‘Sharples said the main interest stems from an enterprise love of microservices, where incremental delivery, agility and faster delivery are being embraced. “But we see adopters struggle with the operational complexity of managing and monitoring distributed systems, and that is where serverless has gotten their attention. You get the microservices benefits, but from a developer perspective it is very easy — it is just about the code. And on the ops side, serverless is a very good model for those building automated ops systems. To respond to a log event, doing that as a serverless invocation is pretty convenient.” Sharples says that in his weekly and daily chats with enterprise customers, serverless is piquing their interest.’

Microservicoed fine in dev, SRE problem now.
Original source: Serverless Impacts on Business, Process and Culture

Link: Serverless Architectures: A Paradigm Shift in …

“One of the biggest security upsides to developing on serverless architectures is that organizations don’t have to deal with the daunting task of having to constantly apply security patches for the underlying operating system. These tasks are now in the domain of the serverless architecture provider.”

The rest – the application code – still needs to be secure. Of course.
Original source: Serverless Architectures: A Paradigm Shift in …

Link: Serverless at Bustle

‘Probably the biggest is: how do you deal with the migration of legacy things? At Bustle we ended up mostly re-architecting our entire platform around serverless, and so that’s one option, but certainly not available to everybody. But even then, the first time we launched a serverless service, we brought down all of our Redis instances — because Lambda spun up all these containers and we hit connection limits that you would never expect to hit in a normal app.

‘So if you’ve got something sitting on a mainframe somewhere that is used to only having 20 connections and then you moved over some upstream service to Lambda and suddenly it has 10,000 connections instead of 20. You’ve got a problem. If you’ve bought into service-oriented architecture as a whole over the last four or five years, then you might have a better time, because you can say “Well, all these things do is talk to each other via an API, so we can replace a single service with serverless functions.”’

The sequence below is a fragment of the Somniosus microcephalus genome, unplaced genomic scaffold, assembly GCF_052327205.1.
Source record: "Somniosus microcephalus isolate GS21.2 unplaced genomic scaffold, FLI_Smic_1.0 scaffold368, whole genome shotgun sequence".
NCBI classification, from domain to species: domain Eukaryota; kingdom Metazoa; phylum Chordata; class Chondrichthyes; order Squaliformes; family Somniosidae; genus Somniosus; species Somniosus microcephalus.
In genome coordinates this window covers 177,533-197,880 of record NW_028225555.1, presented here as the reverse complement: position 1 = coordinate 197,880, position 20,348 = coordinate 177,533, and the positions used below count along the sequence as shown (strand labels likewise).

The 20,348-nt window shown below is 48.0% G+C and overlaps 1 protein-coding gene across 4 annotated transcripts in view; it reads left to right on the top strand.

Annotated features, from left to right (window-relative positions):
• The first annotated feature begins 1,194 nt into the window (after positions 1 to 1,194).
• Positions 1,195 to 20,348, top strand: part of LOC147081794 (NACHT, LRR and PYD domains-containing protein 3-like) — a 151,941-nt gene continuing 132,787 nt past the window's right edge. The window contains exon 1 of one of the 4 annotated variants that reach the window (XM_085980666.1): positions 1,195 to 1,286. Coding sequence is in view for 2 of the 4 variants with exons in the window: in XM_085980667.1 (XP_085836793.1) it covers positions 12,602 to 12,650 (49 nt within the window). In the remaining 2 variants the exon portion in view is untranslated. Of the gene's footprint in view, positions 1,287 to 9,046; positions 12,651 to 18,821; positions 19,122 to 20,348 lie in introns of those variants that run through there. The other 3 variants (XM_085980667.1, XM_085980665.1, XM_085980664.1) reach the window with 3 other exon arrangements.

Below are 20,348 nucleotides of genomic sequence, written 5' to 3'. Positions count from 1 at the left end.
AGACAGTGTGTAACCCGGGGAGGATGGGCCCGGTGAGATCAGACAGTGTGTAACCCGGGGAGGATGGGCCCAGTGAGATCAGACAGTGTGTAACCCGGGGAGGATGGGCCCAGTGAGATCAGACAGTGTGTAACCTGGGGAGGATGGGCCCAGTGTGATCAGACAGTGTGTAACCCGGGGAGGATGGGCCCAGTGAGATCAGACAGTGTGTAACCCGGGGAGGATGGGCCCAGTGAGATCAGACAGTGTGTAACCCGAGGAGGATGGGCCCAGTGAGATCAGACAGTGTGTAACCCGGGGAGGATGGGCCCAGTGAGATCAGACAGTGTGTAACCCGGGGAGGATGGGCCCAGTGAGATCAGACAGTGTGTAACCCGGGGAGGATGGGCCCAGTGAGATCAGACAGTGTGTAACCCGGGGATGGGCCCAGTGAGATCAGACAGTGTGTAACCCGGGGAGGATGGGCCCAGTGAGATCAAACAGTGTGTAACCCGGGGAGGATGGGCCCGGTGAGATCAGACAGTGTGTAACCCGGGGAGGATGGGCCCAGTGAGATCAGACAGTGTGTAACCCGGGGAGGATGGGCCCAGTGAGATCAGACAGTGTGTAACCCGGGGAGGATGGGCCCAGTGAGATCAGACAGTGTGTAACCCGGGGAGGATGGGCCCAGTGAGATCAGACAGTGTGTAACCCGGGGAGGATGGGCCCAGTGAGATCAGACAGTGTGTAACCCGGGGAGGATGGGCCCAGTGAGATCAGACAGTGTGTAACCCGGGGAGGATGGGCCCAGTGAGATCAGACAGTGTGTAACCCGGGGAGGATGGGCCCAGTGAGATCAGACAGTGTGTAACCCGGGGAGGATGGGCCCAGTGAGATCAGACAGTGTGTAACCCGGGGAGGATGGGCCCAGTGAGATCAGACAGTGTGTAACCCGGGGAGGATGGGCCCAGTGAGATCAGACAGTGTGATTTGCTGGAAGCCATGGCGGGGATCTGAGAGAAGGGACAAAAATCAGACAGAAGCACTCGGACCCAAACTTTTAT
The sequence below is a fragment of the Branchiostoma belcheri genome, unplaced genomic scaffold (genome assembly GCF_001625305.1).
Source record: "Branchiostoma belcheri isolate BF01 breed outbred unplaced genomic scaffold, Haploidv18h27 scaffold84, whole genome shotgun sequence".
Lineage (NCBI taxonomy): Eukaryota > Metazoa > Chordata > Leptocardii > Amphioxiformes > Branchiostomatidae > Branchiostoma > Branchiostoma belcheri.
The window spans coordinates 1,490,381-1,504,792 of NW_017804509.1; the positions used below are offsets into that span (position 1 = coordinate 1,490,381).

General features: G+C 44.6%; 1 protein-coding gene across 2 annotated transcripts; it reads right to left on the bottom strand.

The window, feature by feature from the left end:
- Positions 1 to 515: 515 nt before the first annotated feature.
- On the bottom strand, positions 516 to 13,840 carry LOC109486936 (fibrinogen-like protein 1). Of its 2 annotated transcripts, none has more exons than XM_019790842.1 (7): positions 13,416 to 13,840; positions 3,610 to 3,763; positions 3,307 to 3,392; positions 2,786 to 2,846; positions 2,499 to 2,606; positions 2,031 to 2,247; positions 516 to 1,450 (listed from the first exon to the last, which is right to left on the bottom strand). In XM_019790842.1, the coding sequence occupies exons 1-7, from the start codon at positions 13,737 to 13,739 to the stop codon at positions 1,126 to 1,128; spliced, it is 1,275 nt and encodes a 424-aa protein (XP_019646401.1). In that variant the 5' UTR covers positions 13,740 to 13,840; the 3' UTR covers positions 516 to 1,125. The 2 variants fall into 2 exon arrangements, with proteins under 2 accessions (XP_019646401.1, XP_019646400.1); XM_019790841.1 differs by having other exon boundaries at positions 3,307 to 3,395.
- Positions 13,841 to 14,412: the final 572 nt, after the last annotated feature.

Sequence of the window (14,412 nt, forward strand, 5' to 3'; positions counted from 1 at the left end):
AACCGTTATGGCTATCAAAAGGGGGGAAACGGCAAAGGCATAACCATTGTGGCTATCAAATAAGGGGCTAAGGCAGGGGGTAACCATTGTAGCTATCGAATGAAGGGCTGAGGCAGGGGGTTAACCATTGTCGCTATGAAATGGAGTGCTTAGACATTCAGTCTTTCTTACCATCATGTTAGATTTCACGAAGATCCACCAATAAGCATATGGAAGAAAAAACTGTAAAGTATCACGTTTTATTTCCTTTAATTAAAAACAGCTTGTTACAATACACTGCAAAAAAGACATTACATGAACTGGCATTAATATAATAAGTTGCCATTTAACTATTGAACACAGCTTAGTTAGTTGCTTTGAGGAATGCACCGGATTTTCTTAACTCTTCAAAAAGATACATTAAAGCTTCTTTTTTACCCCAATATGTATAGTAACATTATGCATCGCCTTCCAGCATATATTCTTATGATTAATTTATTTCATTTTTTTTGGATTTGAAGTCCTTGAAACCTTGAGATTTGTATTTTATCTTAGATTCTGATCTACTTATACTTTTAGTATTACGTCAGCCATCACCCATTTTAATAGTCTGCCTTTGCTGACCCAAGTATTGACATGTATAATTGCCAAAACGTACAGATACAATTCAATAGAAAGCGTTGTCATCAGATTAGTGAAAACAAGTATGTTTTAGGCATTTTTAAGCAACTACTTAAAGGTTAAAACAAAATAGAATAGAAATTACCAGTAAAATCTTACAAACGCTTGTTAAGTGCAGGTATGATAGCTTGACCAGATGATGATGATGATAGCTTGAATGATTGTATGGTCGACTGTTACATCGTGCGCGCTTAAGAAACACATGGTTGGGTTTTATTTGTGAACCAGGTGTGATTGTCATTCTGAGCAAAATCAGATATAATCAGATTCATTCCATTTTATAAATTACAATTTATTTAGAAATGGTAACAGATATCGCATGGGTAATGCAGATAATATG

Original source: Serverless at Bustle

Link: Finally, a more coherent IBM story?

‘IBM is pushing their cloud hard than ever before. Even though it is mostly IBM Cloud Private, this is the first time I heard a more consistent hybrid cloud story. They have moved away from OpenStack (completely) and CloudFoundry (for the most part) and building a good hybrid cloud story using Kubernetes. Both he product team and services team seem to be quite excited about the opportunity Kubernetes offers them. Kubernetes on Bare Metal as a service is a step in the right direction. Unlike OpenStack and, to some extent, CloudFoundry, Kubernetes gives IBM a chance to have a more unified story from their infrastructure assets to middleware assets. Their “One Cloud Architecture” push is directed in this direction and helps IBM tell a consistent story across their entire portfolio.’
Original source: Finally, a more coherent IBM story?

Link: Finally, a more coherent IBM story?

‘IBM is pushing their cloud hard than ever before. Even though it is mostly IBM Cloud Private, this is the first time I heard a more consistent hybrid cloud story. They have moved away from OpenStack (completely) and CloudFoundry (for the most part) and building a good hybrid cloud story using Kubernetes. Both he product team and services team seem to be quite excited about the opportunity Kubernetes offers them. Kubernetes on Bare Metal as a service is a step in the right direction. Unlike OpenStack and, to some extent, CloudFoundry, Kubernetes gives IBM a chance to have a more unified story from their infrastructure assets to middleware assets. Their “One Cloud Architecture” push is directed in this direction and helps IBM tell a consistent story across their entire portfolio.’
Original source: Finally, a more coherent IBM story?